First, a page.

THE INTERVIEW: Ken Duke

THE INTERVIEW Fall 2017
Ken Duke, PGA Tour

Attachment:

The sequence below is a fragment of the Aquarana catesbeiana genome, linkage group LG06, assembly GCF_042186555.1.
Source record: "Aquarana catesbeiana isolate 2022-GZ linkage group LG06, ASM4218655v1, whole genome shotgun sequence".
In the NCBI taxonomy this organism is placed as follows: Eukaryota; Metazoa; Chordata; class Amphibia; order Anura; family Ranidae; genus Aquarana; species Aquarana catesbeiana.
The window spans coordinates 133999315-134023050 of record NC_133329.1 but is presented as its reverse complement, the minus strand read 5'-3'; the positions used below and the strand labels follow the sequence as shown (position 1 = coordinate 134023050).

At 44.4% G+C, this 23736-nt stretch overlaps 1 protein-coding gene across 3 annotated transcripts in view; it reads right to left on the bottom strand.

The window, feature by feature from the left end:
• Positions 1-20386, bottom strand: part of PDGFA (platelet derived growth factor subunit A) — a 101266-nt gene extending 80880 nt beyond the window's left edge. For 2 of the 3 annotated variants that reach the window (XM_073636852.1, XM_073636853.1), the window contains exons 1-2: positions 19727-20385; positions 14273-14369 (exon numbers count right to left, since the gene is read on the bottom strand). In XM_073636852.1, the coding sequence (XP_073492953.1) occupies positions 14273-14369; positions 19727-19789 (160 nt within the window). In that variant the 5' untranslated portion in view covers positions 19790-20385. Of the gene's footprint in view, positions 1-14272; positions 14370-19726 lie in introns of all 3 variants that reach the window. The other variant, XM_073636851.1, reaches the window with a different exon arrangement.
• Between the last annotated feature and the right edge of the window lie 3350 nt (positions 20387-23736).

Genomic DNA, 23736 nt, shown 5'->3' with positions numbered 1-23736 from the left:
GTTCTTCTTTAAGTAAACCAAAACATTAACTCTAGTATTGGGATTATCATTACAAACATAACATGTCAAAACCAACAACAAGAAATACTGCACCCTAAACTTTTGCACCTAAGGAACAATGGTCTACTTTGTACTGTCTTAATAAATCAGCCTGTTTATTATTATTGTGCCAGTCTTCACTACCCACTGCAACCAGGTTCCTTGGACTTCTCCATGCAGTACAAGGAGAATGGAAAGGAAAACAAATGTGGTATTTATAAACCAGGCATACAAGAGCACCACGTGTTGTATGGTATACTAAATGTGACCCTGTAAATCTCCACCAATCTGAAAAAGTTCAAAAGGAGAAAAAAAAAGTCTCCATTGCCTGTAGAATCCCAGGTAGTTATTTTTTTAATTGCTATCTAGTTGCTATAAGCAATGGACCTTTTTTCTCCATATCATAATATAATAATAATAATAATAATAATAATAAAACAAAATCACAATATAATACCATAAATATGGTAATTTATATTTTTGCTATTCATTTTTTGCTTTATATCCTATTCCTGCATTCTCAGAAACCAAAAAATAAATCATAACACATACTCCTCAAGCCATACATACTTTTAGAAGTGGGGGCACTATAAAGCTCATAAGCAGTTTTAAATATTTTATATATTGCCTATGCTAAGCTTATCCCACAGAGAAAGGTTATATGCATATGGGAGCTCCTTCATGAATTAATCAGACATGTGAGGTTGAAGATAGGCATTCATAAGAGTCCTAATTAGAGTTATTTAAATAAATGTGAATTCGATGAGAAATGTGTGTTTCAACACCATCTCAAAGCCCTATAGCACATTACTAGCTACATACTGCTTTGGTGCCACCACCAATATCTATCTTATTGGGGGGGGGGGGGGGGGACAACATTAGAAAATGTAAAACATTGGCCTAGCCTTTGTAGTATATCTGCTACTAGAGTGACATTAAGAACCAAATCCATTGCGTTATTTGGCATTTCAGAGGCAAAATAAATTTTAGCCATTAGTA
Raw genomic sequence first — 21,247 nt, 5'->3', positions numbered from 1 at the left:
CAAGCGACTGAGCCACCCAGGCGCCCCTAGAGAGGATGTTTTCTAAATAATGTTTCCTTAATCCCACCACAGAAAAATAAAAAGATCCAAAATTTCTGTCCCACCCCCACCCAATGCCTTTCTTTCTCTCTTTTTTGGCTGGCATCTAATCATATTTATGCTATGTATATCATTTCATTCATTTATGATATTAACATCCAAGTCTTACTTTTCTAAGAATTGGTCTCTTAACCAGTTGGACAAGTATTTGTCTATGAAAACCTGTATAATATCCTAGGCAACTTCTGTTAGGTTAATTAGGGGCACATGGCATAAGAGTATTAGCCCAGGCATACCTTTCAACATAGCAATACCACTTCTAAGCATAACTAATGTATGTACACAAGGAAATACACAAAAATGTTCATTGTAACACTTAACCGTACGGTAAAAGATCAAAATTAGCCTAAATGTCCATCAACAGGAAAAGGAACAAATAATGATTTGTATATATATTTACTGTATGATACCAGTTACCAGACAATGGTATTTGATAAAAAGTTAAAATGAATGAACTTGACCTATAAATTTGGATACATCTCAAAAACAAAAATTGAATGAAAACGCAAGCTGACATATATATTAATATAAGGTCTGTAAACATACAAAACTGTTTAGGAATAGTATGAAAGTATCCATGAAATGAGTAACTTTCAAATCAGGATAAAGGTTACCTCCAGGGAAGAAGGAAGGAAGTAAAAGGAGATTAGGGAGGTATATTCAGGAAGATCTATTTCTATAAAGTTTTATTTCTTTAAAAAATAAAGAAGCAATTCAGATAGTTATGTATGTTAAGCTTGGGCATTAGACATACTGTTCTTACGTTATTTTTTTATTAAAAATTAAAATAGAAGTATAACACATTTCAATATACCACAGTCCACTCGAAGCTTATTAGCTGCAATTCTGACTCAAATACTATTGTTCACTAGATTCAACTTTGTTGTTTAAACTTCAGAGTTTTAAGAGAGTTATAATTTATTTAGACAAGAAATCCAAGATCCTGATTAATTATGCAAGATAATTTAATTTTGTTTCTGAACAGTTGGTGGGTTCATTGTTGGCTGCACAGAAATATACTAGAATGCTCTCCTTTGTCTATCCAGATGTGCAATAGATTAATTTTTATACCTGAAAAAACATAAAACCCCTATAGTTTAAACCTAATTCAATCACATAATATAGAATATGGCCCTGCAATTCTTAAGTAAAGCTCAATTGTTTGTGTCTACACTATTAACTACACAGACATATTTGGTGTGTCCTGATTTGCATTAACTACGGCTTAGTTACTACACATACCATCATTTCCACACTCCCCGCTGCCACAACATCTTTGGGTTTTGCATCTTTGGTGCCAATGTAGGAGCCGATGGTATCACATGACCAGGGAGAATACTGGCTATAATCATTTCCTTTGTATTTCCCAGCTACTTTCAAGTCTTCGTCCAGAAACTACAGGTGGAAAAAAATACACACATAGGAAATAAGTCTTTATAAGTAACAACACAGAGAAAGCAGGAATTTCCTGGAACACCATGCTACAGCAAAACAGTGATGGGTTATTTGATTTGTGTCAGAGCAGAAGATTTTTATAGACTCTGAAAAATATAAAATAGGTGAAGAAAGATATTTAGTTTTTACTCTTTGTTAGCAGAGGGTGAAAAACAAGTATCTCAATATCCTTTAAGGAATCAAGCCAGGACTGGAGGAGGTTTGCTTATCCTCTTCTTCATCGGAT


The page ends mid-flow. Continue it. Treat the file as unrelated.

It’s only fitting that PGA Tour veteran Ken Duke was born in Hope, Arkansas. Given the obstacles the former golf journeyman has faced en route to becoming a PGA Tour winner, words like hope, not to mention courage and perseverance, have come in handy during what has been anything but an ordinary road to the big Tour. Since age 15, Duke, now 48, has played golf with a rod running from his shoulder blade to his tail bone to correct Scoliosis. Before surgery in 1985, his spine was at 72 degrees. Rod insertion set it back to 38 degrees. Then it was game on for the talented golfer, who has compiled an impressive golf CV to accompany his amazing story of hope. Duke played his college golf at Division II Henderson State University, where he led the Reddies to four straight Arkansas Intercollegiate Conference titles and was a four-time AIC Golfer of the Year. In 1992, he earned NAIA All-American honours. After turning professional in 1994, Duke bounced around the world playing mini-tours and on the Asian Tour, South American Tour, and the Canadian Tour. In 1999, he won twice on the Canadian Tour (now Mackenzie Tour PGA TOUR Canada), and topped the year-end Order of Merit – he was the Tour’s first Order of Merit winner.  Duke first played on what was then the Nike Tour in 1995 and qualified for the PGA Tour in 2004, but failed to keep his card and returned to the Nationwide Tour. In 2006 he finished at the top of the Nationwide Tour money list and won the BMW Charity Pro-Am at The Cliffs, which regained his playing rights on the PGA Tour for 2007. On June 23, 2013, in his 187th start and after three runner-up finishes in his career, Duke broke through to win his first event on the PGA Tour at the Traveler’s Championship. He beat Chris Stroud with a birdie on the second extra hole of a sudden-death playoff. Those who watched Duke win that day remember the overwhelming joy he expressed after finally becoming a winner on the PGA Tour. Duke overcame other injuries suffered in 2016, when he couldn’t walk due to plantar fasciitis, and experienced pain from a sore wrist. But he has overcome those injuries. “I have so many people pulling for me,” Duke said. “I’m lucky I have my life.” Today, living with his wife, Michelle, in Palm City, Florida, Duke is father to Ashleigh, 14, and Lauren, 12. With the Freedom 55 Financial Championship around the corner, Duke spent some time chatting with LondonOntarioSports.com editor Jeffrey Reed about being a winner on the Canadian Tour, and what it takes to reach the next level on the Web.com Tour. Here’s the interview.